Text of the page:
|Depredations, the Civil War, and Indian
Policy on the North Texas Prairies
|J. W. Wilbarger's book, "Indian Depredations in Texas" (1890)
chronicles and condemns the raids against white settlers. In a drawing
accompanying the book, white child captives are rescued by yelling
"We are white children!" (courtesy Texas State Library and Archives)
|Laymen tend to argue that southern states seceded from the Union in 1860 and 1861 because the Confederacy
was defending its respective states' rights, but that's not the whole picture. In reading the original secession
documents, it becomes clear that southern states were galled that the Union wasn't enforcing, and in many
cases allowing northern states to supersede, federal laws such as the fugitive slave acts. Most southern states
actually demanded a stronger federal government that would protect their right to keep slaves. So, the "states'
rights" is a double-edged sword of an argument. But there was a whole 'nother agenda that one particular
secession document addressed as well.
|Warren Wagon Train Raid - Young County
William Tecumseh Sherman, who had once trained at Camp
Cooper in Thorckmorton County, visited Texas in 1871 to
witness these so-called "depredations." A day after he traveled
on the road from Fort Griffin to Fort Belknap, Kiowa, Apache,
and Comanche warriors from Fort Sill ambushed a wagon train
on that very road, killing six men. Sherman decided that the
men responsible for the raid should stand trial for murder. This
decision changed Indian Policy, as raids had been previously
viewed as acts of war, not as crimes. Satank, Satanta, Big Tree,
and Skywalker were arrested at Fort Sill and brought to trial in
Jacksboro (Satank was killed in an escape attempt on his way to
Jacksboro). This raid brought an end to the "Quaker Peace
Policy" and immediately impacted the Red River Wars.
|Warren Wagon Train Raid site on the Salt Creek Prairie, Young County
|Robert S. Neighbors was born in Virginia but sought adventure as an Indian agent in the "old southwest" of Louisiana, Texas, and Indian
Territory. His dedication to protecting Native American tribes was punished in 1859, when Edward Cornett, a white settler, shot and killed him.
The inscription on the marker reads:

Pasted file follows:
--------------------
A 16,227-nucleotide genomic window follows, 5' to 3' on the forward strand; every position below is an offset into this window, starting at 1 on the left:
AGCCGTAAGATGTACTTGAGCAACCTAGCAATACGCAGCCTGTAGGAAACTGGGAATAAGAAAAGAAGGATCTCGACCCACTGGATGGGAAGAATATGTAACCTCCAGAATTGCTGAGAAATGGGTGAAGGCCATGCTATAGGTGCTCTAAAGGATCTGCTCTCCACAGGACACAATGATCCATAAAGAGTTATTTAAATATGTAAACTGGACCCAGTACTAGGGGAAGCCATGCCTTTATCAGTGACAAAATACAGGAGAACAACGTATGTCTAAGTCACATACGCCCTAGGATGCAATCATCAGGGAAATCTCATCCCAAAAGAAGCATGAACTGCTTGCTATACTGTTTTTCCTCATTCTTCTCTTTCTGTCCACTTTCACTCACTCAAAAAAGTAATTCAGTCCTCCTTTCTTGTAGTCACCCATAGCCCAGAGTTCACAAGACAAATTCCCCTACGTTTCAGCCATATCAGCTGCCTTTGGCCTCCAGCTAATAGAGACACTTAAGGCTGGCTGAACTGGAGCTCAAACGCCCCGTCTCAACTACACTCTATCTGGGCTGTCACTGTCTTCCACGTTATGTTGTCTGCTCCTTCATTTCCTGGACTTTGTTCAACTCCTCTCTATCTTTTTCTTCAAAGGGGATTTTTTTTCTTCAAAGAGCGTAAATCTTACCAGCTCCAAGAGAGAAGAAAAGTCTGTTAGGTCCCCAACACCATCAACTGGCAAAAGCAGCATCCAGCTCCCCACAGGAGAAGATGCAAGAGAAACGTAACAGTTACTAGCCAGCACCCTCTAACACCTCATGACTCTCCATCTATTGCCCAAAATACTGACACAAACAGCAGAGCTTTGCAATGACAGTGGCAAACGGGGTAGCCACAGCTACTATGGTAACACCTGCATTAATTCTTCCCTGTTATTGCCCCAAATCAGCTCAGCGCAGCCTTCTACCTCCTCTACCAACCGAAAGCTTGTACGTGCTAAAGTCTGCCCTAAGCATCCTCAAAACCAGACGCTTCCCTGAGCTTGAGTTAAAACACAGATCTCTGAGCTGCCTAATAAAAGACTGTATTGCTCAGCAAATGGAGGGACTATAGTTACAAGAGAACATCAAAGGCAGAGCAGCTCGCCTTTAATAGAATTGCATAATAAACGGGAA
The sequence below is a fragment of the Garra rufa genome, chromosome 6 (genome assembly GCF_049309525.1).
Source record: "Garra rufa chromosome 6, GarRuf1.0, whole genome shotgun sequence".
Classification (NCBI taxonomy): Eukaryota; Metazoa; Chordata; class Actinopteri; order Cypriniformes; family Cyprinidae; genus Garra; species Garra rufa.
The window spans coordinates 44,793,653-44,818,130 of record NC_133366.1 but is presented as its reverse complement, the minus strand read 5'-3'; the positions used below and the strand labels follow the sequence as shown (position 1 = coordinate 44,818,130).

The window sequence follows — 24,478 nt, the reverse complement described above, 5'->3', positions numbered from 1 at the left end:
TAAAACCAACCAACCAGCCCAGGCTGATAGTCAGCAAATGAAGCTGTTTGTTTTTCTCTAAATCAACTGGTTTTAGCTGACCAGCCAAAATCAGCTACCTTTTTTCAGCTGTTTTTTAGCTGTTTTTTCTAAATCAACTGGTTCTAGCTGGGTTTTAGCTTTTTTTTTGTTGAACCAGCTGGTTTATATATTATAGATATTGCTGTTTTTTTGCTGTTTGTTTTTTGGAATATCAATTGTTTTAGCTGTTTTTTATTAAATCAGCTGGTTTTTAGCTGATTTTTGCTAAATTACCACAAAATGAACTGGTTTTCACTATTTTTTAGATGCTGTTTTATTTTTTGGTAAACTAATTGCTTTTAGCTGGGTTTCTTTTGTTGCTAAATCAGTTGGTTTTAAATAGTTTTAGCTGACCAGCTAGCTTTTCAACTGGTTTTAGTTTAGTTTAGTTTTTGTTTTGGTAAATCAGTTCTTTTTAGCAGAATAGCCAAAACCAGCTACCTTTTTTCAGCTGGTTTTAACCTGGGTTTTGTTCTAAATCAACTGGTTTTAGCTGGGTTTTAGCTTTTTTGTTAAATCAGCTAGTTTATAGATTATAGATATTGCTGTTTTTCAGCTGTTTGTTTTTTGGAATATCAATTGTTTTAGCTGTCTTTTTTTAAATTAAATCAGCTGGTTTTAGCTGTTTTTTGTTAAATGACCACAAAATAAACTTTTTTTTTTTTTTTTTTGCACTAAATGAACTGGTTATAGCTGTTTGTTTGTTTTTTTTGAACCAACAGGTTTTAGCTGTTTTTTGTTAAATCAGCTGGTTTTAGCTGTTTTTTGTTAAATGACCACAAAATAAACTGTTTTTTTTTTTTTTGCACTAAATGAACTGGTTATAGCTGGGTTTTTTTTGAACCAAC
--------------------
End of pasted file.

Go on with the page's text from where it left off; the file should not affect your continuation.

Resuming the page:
Major Robert Simpson Neighbors
Who served in the army of Texas, 1836 * Captured by General Woll, 1842 * U.S. Indian Agent, 1845
* Born in Virginia, November 3, 1815 * Died September 14, 1859.
Erected by the State of Texas, 1936
|Elm Creek Raid - Young County
in 1864, Kiowa and Comanche warriors descended on settlers
near Fort Belknap, where they scalped a young woman, killed an
enslaved boy, and kidnapped the Fitzpatrick and Johnson
families. Several settlers, soldiers, and warriors were killed in
rescue attempts following the ambush. Comanche Chief
Asa-Havey, of a different Comanche band, brokered peace by
ransoming the captives and returning them to their families
(legend has it that Britt Johnson, an enslaved man, rescued
both families instead).
|Lost Valley Raids - Jack County
In the 1860s and 1870s, several raids took place between Kiowas,
who had been forced onto reservations in Indian Territory, and
Anglo settlers. Many of the attacks focused on stealing or
spooking cattle. Texas Rangers tended to patrol the valley.
|Flag Springs - Young County
The first permanent Anglo settlement in Young County was also
home to various Indian tribes, as the springs provided a steady
supply of water. Several raids took place around Flag Springs in
the 1860s and 1870s, including a raid on horses and cattle.
|You may ask: Why did you put quotation marks around the word "frontier"? I did that to show understanding that the word has some
contentious history: the idea that a line separated "civilized" Americans from "savage" Indians is rooted in racism.
|Questions or comments? E-mail me: firstname.lastname@example.org
|Pioneer cabin in Bryson, Jack County, Texas